By Sarah Kuper
Growing up, Sara Burress was one of many faithful Presbyterians in her small Mississippi hometown.
“Whenever the church doors were open, our family was there,” she said.
In fact, Burress’s Presbyterian roots run deep; one of her Scottish ancestors journeyed to colonial America to found a Presbyterian church in South Carolina.
That’s why it is surprising to hear her referred to as Sister Sara.
“I never, ever would have imagined I would be Catholic, let alone a Benedictine sister,” she said.
In 2006, Burress joined the Benedictine Sisters at the Sacred Heart Monastery in Cullman. She was 66 at the time.
Although her conversion to Catholicism is fairly recent, her life has always centered around spiritual education and identity.
In college, Burress was part of an interdenominational ministry and even served on staff for the group. She continued on to attend a Presbyterian seminary in Atlanta, earning her master of divinity.
Burress spent years as a Presbyterian minister, but over time she began to feel disheartened by the divisive atmosphere among the Protestant denominations.
“I became more heartbroken over the constant division. There was an inability to come to terms with each other, and the church would keep splintering,” she said.
The way she saw it, the Catholic church had the right approach.
“In the Catholic church, you try to work things out. The idea is you stay in the fight. Where I was, I felt like I was living in a society and a church that didn’t know how to do that.”
Burress said she yearned to get back to the roots of the church. She began to admire the way the Catholic faith reveres the past but doesn’t live in the past.
“If you go back to the very beginning of Jesus giving St. Peter the keys, the church has always been reforming itself. I like the firmness of teaching but the understanding of gaining wisdom over time.”
Burress was also fascinated by the rich history of the church.
“The Catholic church has 2,000 plus years – a treasure trove of spirituality. Teachings from the early fathers and saints who wrote and lived exemplary lives,” she said, “And I love that all five senses are engaged in worship.”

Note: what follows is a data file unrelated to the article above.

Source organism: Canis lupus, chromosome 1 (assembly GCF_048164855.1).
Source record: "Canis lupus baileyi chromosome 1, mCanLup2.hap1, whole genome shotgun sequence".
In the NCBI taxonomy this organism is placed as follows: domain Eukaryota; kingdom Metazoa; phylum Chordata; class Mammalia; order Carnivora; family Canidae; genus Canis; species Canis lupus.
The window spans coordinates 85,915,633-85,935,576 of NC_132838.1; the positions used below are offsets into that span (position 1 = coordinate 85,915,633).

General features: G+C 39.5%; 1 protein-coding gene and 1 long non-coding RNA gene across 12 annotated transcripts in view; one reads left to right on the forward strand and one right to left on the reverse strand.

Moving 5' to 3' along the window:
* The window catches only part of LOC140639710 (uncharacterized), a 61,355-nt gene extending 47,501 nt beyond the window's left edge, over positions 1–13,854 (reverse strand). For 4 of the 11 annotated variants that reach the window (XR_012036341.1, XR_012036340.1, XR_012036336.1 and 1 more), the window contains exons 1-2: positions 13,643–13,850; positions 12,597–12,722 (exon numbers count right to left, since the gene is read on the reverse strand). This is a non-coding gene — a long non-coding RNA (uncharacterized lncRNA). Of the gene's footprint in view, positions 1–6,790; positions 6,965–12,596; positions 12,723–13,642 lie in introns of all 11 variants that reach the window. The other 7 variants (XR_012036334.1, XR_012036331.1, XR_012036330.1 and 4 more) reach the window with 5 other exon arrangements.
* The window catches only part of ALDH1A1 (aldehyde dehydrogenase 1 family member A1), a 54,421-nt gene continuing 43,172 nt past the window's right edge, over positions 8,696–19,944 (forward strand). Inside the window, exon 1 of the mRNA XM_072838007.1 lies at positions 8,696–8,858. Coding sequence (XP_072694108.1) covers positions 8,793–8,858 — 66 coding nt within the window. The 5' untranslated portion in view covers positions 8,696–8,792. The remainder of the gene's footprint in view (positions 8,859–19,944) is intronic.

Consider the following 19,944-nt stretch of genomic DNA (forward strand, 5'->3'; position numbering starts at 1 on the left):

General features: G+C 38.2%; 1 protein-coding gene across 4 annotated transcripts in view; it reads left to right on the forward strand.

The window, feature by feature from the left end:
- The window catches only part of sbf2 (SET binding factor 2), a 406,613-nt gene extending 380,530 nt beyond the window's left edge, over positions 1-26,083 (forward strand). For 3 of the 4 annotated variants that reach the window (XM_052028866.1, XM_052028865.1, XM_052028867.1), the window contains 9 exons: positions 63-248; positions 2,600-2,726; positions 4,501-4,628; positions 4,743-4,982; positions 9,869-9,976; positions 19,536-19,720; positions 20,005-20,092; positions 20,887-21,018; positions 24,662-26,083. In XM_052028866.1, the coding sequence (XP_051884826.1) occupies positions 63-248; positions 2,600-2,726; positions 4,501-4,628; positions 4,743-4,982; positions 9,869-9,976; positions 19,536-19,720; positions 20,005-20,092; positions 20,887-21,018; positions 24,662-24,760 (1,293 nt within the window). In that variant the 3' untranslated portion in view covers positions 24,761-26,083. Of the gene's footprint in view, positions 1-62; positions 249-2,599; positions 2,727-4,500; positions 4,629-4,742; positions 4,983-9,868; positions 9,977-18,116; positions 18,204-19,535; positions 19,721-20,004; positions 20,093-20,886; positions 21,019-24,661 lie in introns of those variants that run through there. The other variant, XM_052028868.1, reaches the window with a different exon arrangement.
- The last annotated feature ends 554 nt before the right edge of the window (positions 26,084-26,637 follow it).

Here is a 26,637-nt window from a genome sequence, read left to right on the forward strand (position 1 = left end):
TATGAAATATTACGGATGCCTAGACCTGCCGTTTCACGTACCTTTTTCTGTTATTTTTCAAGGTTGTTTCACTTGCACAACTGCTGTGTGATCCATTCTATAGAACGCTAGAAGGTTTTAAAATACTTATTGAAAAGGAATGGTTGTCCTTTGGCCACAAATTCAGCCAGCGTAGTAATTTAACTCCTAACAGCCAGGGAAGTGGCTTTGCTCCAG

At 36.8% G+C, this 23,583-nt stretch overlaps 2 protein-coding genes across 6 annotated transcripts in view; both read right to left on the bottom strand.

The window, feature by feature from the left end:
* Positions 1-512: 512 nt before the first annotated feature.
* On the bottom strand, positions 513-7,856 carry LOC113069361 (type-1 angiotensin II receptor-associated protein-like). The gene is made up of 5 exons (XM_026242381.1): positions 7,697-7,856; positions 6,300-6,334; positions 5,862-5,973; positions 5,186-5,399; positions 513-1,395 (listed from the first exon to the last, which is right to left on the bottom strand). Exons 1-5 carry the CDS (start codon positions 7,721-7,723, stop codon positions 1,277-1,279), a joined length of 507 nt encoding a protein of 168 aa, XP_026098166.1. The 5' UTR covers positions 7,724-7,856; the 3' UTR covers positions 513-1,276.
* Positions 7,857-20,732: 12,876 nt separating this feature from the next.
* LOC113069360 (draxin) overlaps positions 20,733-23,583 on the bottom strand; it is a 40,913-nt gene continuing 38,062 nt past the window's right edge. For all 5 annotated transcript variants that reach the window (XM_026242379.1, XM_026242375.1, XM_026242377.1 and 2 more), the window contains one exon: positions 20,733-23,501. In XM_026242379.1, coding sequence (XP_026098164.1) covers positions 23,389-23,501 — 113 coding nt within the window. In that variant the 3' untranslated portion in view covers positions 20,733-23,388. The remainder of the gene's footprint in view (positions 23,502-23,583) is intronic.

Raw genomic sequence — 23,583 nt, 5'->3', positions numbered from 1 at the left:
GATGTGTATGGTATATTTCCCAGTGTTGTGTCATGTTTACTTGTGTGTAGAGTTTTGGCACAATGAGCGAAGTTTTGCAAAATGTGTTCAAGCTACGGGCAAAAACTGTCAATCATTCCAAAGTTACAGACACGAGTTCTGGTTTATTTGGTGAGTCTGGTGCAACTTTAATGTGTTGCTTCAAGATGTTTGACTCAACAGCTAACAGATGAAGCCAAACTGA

In the years leading up to her conversion, Burress became close with the Benedictine sisters in Cullman and she began attending retreats at the monastery.
Burress made the decision to join the order and then, she said, she faced the hard part.
Benedictine sisters take vows of obedience, stability and faithfulness. Essentially, sisters vow to live a life without personal possessions or pursuits outside of the work of the church.
Burress, who joined the sisters as a middle-aged woman, owned her own home, had her own income and had the freedom to spend her time and money how she saw fit.
“It was difficult. It was like the grief process you go through when you lose anything,” she said, “It was hard to let go, not only of my Presbyterian heritage, but also of a way of life; no credit card or bank account. It’s frightening to suddenly not have those things that prop you up.”
While perhaps confused at Burress’ late-in-life decision to convert to Catholicism and become a nun, her two sisters were supportive.
Burress does not downplay the weight of the sacrifice to become a Benedictine sister. But she said she feels she has gained more than she ever gave up.
“What I was receiving was what I really wanted to embrace and be embraced by, the Benedictine way of life,” she said. “I felt like I was suited for it, I was meant for it.”
Burress spends her time pursuing the basic occupations of a Benedictine sister: prayer, work and study.
She is currently on mission in Birmingham serving as the director of pastoral ministry at St. Francis Xavier Catholic Church.
It is Burress who visits sick and housebound parishioners and guides grieving families after the death of a loved one.
She said she always stays busy, and she never gets tired of her work.
“It is an important ministry to be with people during happiness and sadness,” she said
Whether it was as a Presbyterian minister or now as a catholic nun, Burress said she has always felt God was close.
“Although I haven’t always made myself fully present to God, I’ve come to understand that God has always been fully present to me,” she said, “God never gives up on us.”